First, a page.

If all goes well, construction should start on 52 units of modular housing in Penticton by mid-2018.
“This is a rapid response to homelessness, so the provincial government in pushing hard to get this in place as soon as they can,” said city planning manager Blake Laven.
Recent studies have shown the problems Penticton is facing with non-market housing and entry-level rentals.
The city’s 2016 housing market assessment showed an immediate shortage of 240 units of non-market housing and a longer-term deficit of another 400 units of non-market housing.
Laven explained that non-market housing includes a wide group of people whose limited income prevents them from accessing the regular housing market: homeless, but also single parents and others with low incomes, people with disabilities.
The group 100 Homes Penticton was also surveying the problem, including connecting creating a housing registry of every homeless person in Penticton, starting in November 2016.
Over 200 people were interviewed, with 128 people fitting the definition of homeless, and 75 being chronically homeless. The problem was a lot bigger than anybody realized or expected,” said Laven.
The community response to the problem, he continued, has helped reduce that. Preliminary results from this year’s survey are encouraging.
“This year, there were only 92 persons interviewed … and only 76 of those were experiencing homelessness,” said Laven. “There are still too many people experiencing homelessness in Penticton.
Council voted unanimously to endorse a Memorandum of Understanding from the B.C. Housing Authority, and get the ball rolling on the 52 units of modular housing, part of a provincial initiative to address housing issues.
Some councillors were concerned that there would still be room for negotiation with the housing authority unlike with the conversion of the old Super 8 motel into social housing.
“By the time it came to council the project was so far along that we had no choice but to see it through,” said Coun. Max Picton.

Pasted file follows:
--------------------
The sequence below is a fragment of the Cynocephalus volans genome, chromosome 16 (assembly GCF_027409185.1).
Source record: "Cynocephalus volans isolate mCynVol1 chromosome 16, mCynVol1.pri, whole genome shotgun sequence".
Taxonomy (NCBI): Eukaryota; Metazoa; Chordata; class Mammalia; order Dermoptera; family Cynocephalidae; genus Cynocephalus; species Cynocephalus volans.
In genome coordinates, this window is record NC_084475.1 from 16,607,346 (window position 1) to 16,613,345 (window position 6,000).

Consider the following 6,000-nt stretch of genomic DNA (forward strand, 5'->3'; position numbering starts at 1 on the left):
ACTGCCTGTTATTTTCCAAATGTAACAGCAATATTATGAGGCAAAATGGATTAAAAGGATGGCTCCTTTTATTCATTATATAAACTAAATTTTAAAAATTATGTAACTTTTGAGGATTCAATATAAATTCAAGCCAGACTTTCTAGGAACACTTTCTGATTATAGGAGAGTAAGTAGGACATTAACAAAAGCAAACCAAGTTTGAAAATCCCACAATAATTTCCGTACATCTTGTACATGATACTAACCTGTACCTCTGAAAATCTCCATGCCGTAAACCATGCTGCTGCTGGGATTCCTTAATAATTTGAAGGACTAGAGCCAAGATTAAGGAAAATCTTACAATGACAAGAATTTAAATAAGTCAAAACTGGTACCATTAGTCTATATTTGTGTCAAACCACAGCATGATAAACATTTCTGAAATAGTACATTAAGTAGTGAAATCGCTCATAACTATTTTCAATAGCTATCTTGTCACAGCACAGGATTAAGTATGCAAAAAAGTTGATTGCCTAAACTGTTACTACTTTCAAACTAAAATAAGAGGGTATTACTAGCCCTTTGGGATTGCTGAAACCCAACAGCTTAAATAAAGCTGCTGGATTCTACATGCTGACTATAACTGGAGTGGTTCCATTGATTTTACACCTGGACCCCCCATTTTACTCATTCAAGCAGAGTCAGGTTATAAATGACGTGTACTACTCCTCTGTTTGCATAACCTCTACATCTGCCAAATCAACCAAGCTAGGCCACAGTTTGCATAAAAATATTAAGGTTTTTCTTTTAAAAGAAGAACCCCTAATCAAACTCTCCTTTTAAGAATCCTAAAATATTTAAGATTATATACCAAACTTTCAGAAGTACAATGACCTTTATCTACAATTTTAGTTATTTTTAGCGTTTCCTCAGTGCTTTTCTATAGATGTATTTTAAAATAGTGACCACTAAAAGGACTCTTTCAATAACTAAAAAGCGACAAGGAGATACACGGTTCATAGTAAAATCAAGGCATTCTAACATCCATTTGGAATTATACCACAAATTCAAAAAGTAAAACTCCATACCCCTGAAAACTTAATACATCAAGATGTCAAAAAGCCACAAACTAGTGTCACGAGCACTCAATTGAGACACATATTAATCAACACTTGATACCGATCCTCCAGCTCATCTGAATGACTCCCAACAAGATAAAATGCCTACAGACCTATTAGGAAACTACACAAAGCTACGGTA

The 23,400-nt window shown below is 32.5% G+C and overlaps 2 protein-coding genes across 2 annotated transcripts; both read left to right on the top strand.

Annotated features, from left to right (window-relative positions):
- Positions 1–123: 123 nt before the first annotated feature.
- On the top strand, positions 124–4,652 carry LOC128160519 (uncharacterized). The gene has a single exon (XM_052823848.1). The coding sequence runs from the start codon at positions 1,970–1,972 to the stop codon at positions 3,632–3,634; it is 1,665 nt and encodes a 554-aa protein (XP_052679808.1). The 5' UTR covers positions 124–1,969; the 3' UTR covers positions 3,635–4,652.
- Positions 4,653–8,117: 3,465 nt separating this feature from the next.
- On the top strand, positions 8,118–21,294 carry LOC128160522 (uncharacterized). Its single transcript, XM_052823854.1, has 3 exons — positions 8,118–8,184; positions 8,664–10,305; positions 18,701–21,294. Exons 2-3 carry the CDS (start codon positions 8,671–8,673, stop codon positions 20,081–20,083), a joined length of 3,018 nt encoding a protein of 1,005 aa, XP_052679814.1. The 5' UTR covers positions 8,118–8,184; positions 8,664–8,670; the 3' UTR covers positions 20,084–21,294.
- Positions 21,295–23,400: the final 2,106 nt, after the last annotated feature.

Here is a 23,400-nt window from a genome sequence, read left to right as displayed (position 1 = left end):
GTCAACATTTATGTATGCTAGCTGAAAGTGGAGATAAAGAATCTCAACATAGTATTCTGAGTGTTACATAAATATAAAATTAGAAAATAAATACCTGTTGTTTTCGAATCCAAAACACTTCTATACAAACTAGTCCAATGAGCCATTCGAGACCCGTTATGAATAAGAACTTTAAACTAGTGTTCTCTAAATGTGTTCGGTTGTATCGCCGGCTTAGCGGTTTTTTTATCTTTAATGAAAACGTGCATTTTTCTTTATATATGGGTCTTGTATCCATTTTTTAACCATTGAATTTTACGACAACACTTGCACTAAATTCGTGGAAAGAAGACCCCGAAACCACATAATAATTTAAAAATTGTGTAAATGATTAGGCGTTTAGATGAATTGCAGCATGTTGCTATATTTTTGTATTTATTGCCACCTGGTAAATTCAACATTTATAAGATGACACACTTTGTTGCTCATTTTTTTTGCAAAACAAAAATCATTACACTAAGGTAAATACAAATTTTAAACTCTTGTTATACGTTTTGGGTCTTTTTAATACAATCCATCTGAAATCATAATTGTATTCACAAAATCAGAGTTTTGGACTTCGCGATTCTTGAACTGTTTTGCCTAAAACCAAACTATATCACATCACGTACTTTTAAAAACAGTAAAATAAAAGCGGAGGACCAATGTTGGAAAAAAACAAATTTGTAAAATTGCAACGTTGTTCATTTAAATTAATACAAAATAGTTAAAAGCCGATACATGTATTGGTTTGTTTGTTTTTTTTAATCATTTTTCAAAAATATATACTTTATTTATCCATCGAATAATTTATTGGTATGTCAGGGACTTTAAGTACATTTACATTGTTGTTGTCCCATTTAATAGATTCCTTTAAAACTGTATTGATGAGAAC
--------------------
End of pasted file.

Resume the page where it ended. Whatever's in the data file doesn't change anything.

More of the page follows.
Though he approved on the project, he wanted to ensure the city had input into placement and other factors.
Laven reassured council the intent of the MOU was not to put the city in that position but to work collaboratively for finding an appropriate spot.
Next year will also see the start of construction on the affordable housing project on Brunswick Street, which the city signed an agreement with the province for in 2015.
“They’re in the process of just revising that design on that building and should be under construction in February or March of 2018,” said Anthony Haddad, director of development services. “The project is still moving ahead, and we look forward to seeing it under construction early next year.”
That project will create 67 units of affordable housing, aimed at young families and people with moderate incomes.
City council also approved a plan to help ensure Penticton is ready and waiting when funding for further provincial and federal governments housing programs are announced.
Staff suggested using funds from the city’s $160,000 Affordable Housing Reserve Fund to establish a program to assist local not-for-profit housing providers in preparing for expected provincial and federal housing funding announcements.
“Suffice it to say, there will be substantial opportunities for senior government investment in housing in B.C.,” reads Laven’s report to council. “In speaking with B.C. Housing staff familiar with the situation in Penticton, the feeling is that Penticton needs to be well prepared to respond to the various expected funding announcements. This is an issue the city has, and should continue, to take leadership on.”
The new program will see cities partnering with local groups, providing seed funding to hire development consultants, a specialist who provides development assistance and advice to not-for-profit housing providers, who generally specialize in operating housing, not developing it. The goal of the program is to have shovel-ready Penticton projects when funding announcements are made.
City staff are anticipating grants of up to $5,000 per housing provider, but there is no estimate of the total cost of the program at this point.